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Sally Bercow denies Lord McAlpine libellous tweet

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Sally Bercow has denied that she posted a libellous message on Twitter about Lord McAlpine after the former Tory Treasurer threatened to sue users of the site who allegedly defamed him.

Lord McAlpine has said that his legal team is tracking down thousands of Twitter users who wrongly linked him to child sex abuse after a BBC Newsnight report.

CBB 2011: Sally Bercow is evicted

© PA Images / Ian West/PA Wire

Lord Mcalpine

© Rex Features / Mike Forster/Daily Mail



Lawyers for the Tory grandee have already won a £185,000 payout from the BBC over the report on the Welsh children's home scandal, which did not name him but sparked the Twitter speculation.

They have now warned Bercow, the wife of the House of Commons speaker and former Celebrity Big Brother candidate, that she was on the 'very long list' of tweeters being targeted.

After agreeing his BBC settlement, Lord McAlpine said: "I have been conscious that any settlement will be paid by the licence fee-payers, and have taken that into account in reaching agreement with the BBC.

"We will now be continuing to seek settlements from individuals who have used Twitter to defame me."

However, Bercow insists that she has done nothing wrong and her tweet was "foolish" but "not libellous".

She denied ever calling Lord McAlpine a paedophile and said that she was merely wondering why his name was trending on the site at the time.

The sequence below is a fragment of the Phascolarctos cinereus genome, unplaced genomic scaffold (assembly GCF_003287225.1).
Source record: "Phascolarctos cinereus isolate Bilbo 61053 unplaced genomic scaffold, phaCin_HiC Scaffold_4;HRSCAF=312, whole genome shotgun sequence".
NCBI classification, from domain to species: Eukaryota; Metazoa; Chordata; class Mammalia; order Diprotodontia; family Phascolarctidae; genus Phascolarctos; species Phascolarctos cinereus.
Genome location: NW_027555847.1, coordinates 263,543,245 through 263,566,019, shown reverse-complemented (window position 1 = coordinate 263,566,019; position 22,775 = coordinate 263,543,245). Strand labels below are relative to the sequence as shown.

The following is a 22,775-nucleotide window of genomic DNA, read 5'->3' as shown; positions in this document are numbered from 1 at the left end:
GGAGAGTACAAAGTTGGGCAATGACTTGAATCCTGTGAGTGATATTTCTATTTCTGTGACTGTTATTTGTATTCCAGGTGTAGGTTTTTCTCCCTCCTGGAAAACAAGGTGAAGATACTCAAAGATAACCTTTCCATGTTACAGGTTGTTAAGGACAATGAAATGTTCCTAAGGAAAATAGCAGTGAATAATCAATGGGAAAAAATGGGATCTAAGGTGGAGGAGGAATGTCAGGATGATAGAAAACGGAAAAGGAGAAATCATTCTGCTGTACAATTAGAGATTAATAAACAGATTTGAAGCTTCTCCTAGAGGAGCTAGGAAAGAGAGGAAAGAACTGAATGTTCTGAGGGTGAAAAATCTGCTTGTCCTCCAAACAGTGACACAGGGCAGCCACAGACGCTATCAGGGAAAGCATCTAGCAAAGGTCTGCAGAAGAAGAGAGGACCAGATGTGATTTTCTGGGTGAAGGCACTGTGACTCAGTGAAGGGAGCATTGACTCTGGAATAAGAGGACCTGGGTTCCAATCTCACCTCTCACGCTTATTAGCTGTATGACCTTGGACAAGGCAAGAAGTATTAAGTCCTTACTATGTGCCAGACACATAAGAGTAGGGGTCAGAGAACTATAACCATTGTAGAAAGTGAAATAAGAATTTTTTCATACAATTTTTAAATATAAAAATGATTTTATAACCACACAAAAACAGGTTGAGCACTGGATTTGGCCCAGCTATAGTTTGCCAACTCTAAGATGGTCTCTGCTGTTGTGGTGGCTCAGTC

CBB 2011: Day 5: Sally

© Channel 5



"I asked why McAlpine was trending & added *innocent face*. No accusation whatsoever. Mischievious but not libellous. If I get sued so be it," she tweeted.

In a message to her more than 58,000 followers, she said: "Thanks for phone calls/texts/tweets. I guess I'd better get some legal advice then. Still maintain was not a libellous tweet - just foolish."

However, Lord McAlpine's lawyer Andrew Reid has called on anyone who posted Lord McAlpine's name in connection with the allegations to come forward and settle.

"Very sadly, we are going to take action against a lot of people. We have been watching people who have been taking down what they put on Twitter," he added.

The BBC's damages of £185,000 and costs were agreed just 13 days after the broadcast, and the corporation said that this "comprehensive" settlement "reflects the gravity of the allegations that were wrongly made".

Lord McAlpine had revealed in interviews how "terrifying" it was to become "a figure of public hatred" after the allegations.

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